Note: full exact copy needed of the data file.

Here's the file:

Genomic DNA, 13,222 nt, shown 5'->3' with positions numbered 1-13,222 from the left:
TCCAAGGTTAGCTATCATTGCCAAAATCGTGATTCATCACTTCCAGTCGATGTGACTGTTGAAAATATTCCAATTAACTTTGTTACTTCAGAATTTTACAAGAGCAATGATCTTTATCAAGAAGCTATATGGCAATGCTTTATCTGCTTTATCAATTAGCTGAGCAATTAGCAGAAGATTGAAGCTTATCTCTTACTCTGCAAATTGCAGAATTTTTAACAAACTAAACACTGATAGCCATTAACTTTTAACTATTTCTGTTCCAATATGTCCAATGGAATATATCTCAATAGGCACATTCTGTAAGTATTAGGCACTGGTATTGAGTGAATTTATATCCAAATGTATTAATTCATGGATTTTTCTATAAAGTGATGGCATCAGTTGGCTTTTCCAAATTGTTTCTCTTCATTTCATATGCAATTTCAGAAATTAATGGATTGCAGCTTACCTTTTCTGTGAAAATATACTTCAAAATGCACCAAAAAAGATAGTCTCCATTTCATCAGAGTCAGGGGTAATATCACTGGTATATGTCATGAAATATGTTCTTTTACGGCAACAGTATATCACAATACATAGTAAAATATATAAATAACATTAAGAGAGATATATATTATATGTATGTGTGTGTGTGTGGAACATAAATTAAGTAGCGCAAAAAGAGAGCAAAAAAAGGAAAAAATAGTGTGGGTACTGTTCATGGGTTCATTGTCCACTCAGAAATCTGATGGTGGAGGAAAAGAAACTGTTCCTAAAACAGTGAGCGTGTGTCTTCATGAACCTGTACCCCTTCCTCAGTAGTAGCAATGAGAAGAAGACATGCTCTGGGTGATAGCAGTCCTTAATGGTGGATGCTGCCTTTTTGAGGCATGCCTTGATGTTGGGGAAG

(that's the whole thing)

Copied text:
Genomic DNA, 13,222 nt, shown 5'->3' with positions numbered 1-13,222 from the left:
TCCAAGGTTAGCTATCATTGCCAAAATCGTGATTCATCACTTCCAGTCGATGTGACTGTTGAAAATATTCCAATTAACTTTGTTACTTCAGAATTTTACAAGAGCAATGATCTTTATCAAGAAGCTATATGGCAATGCTTTATCTGCTTTATCAATTAGCTGAGCAATTAGCAGAAGATTGAAGCTTATCTCTTACTCTGCAAATTGCAGAATTTTTAACAAACTAAACACTGATAGCCATTAACTTTTAACTATTTCTGTTCCAATATGTCCAATGGAATATATCTCAATAGGCACATTCTGTAAGTATTAGGCACTGGTATTGAGTGAATTTATATCCAAATGTATTAATTCATGGATTTTTCTATAAAGTGATGGCATCAGTTGGCTTTTCCAAATTGTTTCTCTTCATTTCATATGCAATTTCAGAAATTAATGGATTGCAGCTTACCTTTTCTGTGAAAATATACTTCAAAATGCACCAAAAAAGATAGTCTCCATTTCATCAGAGTCAGGGGTAATATCACTGGTATATGTCATGAAATATGTTCTTTTACGGCAACAGTATATCACAATACATAGTAAAATATATAAATAACATTAAGAGAGATATATATTATATGTATGTGTGTGTGTGTGGAACATAAATTAAGTAGCGCAAAAAGAGAGCAAAAAAAGGAAAAAATAGTGTGGGTACTGTTCATGGGTTCATTGTCCACTCAGAAATCTGATGGTGGAGGAAAAGAAACTGTTCCTAAAACAGTGAGCGTGTGTCTTCATGAACCTGTACCCCTTCCTCAGTAGTAGCAATGAGAAGAAGACATGCTCTGGGTGATAGCAGTCCTTAATGGTGGATGCTGCCTTTTTGAGGCATGCCTTGATGTTGGGGAAG